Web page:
Bioethanol fuel is mainly produced by the sugar fermentation process, although it can also be manufactured by the chemical process of reacting ethylene with steam. The main sources of sugar required to produce ethanol come from fuel or energy crops. These crops are grown specifically for energy use and include corn, maize and wheat crops, waste straw, willow and popular trees, sawdust, reed canary grass, cord grasses, jerusalem artichoke, myscanthus and sorghum plants.
Recent research has turned to macroalgae as a potential source of sugars. The most abundant sugars in brown algae are alginate, mannitol, and glucan; whereby the degradation of these polysaccharides requires specific enzymes for the release of monosaccharides. Monosaccharides are most efficiently fermented into ethanol by Saccharomyces cerevisiae and Escherichia coli strains of bacteria.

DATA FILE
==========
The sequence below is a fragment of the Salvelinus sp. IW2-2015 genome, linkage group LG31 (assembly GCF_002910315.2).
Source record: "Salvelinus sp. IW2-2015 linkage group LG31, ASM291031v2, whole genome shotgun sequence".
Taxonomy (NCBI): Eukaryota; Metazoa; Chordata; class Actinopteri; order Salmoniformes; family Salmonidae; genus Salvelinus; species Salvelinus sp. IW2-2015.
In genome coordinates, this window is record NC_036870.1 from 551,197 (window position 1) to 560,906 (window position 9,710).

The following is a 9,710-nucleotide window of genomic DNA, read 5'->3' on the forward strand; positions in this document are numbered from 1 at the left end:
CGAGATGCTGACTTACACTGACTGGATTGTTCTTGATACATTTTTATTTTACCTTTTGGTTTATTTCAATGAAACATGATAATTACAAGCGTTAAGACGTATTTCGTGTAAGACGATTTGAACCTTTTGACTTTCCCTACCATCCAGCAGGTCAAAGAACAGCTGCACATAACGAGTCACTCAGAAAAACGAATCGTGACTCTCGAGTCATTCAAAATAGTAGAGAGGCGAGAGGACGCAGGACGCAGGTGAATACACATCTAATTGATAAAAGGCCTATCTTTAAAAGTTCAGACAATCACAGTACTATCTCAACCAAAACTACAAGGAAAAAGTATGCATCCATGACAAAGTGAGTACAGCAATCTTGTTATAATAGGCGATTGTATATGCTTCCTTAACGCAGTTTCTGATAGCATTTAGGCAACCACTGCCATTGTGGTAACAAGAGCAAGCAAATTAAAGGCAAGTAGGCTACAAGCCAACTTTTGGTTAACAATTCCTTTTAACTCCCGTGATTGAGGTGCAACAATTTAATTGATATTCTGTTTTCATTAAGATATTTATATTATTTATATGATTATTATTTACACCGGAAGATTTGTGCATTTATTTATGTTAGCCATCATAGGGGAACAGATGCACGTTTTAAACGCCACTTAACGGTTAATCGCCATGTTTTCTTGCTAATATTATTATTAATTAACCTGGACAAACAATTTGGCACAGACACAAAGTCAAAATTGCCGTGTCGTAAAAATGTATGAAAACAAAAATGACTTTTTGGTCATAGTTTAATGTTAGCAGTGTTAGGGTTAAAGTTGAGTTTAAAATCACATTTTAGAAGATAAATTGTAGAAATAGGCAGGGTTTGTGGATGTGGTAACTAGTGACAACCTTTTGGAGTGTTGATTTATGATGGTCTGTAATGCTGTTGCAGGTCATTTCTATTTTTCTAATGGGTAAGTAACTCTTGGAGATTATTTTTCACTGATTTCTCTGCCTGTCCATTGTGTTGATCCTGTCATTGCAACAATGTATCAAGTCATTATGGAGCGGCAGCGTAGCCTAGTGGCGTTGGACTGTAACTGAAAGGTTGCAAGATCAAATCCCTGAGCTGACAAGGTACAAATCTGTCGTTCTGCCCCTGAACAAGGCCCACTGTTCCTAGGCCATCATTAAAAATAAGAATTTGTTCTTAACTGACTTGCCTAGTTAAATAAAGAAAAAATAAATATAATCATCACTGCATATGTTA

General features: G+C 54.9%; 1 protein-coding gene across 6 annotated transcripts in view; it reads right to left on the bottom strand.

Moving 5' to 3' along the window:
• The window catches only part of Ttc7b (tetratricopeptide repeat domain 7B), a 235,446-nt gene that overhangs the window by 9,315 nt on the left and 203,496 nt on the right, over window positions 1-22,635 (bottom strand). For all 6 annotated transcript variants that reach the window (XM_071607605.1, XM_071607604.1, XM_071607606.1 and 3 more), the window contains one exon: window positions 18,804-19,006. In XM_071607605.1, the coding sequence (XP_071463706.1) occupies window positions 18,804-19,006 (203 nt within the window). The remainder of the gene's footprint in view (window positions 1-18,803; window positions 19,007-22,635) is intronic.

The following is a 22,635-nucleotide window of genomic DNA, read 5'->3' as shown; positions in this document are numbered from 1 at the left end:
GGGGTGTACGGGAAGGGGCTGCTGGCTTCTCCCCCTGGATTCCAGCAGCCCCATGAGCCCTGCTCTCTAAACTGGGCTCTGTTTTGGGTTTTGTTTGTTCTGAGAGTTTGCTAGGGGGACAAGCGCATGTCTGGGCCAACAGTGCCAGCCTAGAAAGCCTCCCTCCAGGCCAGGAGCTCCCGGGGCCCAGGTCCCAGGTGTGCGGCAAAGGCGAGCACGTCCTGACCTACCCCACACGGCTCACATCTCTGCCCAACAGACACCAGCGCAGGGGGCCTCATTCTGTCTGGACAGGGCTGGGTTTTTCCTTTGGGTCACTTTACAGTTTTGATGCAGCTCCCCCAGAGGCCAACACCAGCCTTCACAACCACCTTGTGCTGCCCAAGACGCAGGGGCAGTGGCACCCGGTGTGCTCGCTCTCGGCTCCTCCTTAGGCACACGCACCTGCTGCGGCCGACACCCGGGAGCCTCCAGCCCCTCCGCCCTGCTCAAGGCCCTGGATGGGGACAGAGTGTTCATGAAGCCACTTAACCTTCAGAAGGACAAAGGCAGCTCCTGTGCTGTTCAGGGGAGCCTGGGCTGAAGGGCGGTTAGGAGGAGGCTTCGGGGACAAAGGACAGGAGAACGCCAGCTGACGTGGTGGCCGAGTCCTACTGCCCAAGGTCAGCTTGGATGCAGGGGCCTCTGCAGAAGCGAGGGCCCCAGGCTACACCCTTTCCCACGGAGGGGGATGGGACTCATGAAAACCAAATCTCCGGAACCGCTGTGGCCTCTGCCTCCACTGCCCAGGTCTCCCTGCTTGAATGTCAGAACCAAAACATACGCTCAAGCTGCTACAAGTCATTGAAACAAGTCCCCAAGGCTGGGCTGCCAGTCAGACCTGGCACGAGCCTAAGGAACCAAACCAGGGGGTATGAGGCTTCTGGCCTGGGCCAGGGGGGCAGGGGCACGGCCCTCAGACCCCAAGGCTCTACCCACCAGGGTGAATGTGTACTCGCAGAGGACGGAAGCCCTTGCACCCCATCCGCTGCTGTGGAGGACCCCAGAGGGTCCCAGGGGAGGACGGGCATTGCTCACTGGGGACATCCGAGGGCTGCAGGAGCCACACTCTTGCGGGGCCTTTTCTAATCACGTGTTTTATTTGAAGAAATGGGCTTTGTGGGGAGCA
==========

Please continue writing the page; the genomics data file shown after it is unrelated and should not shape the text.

Using brown seaweeds as a source of bioethanol could reduce pressure on food crops, and help draw down CO2 from the oceans. While biofuels still release CO2, they reduce the demand for finite fuel resources.
Here is a link to a chapter in Advances in Feedstock Conversion Technologies for Alternative Fuels and Bioproducts that outlines the process.